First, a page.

Congress recently directed the Centers for Disease Control
(CDC) to undertake a study in partnership with the Institute of Medicine (IOM). The goal was to establish nutrition guidelines
for government-subsidized nutrition programs in schools nation-wide. These guidelines are meant to help combat the
growing rates of overweight and obesity in US children.
The standards may surprise you in their restrictiveness – no
beverages with more than 5 calories/serving are permitted (excluding milk or
soy milk) unless the child is involved in rigorous physical activity for more
than 1 hour in duration (then they can have a sports drink such as Gatorade). No items with more than 35% of calories from
total sugars are permitted, and all bread and cereal items must be whole grain. There are also restrictions on fat and salt
levels in the food. Artificially
sweetened drinks and caffeinated beverages are not recommended. The IOM also calls for removal of all junk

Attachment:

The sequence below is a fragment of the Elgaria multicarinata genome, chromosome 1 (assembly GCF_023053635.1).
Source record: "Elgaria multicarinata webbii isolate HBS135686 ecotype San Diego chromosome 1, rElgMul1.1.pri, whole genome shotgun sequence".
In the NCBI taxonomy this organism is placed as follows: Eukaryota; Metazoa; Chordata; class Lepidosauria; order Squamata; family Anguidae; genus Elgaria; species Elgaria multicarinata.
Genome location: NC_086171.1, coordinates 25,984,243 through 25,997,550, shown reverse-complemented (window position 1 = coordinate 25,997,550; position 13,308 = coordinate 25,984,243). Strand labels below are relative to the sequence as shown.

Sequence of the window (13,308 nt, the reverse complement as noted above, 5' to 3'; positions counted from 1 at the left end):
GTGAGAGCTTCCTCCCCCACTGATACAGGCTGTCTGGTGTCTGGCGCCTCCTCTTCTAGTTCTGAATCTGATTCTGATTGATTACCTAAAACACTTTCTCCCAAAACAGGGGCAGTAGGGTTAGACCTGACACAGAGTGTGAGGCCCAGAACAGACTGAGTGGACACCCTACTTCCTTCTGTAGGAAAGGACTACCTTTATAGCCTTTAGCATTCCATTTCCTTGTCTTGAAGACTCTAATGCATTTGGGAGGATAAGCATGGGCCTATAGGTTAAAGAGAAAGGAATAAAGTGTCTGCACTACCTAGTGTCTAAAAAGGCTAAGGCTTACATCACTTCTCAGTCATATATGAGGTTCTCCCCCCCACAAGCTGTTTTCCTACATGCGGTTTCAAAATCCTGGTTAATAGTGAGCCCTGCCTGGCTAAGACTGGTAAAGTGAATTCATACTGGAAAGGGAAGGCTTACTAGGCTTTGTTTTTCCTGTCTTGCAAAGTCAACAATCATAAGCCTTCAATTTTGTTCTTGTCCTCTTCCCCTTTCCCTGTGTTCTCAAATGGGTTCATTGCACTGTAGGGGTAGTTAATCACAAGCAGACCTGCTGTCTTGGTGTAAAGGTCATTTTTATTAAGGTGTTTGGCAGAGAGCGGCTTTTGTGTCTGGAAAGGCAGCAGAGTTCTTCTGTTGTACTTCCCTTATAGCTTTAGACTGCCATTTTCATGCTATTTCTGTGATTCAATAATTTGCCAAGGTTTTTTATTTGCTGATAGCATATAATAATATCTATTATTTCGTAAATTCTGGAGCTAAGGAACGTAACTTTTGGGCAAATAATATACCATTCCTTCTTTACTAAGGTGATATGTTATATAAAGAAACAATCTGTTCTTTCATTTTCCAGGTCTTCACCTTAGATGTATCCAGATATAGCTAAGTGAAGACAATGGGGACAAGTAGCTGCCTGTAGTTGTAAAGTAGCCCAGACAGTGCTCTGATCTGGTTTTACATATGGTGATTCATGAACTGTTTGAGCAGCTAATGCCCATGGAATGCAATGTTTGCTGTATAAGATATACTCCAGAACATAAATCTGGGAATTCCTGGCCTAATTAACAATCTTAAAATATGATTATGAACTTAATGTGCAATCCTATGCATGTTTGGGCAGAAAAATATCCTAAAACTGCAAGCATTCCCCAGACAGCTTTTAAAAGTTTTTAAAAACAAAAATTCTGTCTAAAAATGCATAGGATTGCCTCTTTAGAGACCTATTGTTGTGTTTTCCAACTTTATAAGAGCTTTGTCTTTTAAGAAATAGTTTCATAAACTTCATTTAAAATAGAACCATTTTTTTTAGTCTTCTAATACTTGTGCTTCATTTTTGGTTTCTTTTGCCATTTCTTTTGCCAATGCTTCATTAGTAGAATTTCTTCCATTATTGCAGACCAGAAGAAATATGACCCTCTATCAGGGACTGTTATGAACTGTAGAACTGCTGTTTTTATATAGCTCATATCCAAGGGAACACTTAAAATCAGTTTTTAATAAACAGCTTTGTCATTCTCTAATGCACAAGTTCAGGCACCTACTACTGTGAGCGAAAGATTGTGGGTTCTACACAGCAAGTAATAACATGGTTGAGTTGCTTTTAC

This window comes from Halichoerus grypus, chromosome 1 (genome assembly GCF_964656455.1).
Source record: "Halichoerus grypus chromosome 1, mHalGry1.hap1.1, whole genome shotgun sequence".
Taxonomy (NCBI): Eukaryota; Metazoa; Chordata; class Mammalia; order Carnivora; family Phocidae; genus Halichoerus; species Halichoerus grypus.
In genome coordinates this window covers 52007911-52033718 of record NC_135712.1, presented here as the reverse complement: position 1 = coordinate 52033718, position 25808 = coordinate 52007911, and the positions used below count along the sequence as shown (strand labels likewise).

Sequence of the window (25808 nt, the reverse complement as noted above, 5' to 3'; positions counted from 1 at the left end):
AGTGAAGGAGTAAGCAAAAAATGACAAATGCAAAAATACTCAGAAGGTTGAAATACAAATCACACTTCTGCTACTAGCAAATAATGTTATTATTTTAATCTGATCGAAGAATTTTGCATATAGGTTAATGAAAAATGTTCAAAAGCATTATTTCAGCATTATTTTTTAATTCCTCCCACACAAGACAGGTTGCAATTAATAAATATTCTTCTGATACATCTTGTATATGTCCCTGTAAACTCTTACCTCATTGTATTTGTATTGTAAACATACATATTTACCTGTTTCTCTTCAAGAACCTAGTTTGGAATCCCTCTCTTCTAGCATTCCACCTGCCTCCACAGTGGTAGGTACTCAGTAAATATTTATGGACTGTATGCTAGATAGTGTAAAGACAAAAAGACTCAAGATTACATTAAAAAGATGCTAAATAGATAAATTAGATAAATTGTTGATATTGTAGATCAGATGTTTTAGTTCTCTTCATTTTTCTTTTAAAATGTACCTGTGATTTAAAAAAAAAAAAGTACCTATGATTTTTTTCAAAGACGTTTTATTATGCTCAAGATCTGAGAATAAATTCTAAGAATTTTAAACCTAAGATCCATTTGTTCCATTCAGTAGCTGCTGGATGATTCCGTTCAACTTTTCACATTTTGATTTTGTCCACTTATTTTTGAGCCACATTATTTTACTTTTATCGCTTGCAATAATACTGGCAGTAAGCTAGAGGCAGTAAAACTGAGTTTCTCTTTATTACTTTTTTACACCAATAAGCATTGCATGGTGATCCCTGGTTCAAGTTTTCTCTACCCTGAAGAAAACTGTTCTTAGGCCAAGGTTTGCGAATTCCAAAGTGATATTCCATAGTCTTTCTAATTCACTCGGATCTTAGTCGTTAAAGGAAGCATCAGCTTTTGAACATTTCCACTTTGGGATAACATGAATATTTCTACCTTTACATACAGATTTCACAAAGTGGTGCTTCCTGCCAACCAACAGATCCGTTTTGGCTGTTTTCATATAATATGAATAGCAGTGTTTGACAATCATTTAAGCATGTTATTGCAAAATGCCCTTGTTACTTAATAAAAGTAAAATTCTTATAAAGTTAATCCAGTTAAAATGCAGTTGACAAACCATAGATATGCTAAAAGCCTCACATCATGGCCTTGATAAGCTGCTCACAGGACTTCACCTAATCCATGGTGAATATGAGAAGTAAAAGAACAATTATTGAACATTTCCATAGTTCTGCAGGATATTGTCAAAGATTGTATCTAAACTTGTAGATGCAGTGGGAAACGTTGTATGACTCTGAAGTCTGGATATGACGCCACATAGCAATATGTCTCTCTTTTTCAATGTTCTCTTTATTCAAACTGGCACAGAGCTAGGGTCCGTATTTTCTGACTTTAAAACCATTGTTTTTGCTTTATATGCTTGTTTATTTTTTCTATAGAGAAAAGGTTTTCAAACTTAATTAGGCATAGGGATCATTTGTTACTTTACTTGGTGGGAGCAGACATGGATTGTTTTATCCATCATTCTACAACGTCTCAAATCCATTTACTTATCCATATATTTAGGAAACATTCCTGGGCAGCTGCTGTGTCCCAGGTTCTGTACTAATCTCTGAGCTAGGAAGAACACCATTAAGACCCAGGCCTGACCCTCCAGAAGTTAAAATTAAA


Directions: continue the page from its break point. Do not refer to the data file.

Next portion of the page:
food and soda machines, and replacement with fruit, milk, and healthy snack options.
Reading these guidelines I thought, “Wow, if kids really ate
this way we probably would make a big difference in obesity rates.”
And then I wondered… “But will these kids just go home and
eat a box of oreos and a liter of coke at the end of the school day? Is it enough to have a healthy food
environment at school, but not at home?
What is the role of parents in this?”
What do you think?
Are the IOM’s recommendations likely to 1) be followed by all schools 2)
make a difference in childrens’ weights?
Is there anything else you’d recommend?This post originally appeared on Dr. Val’s blog at RevolutionHealth.com.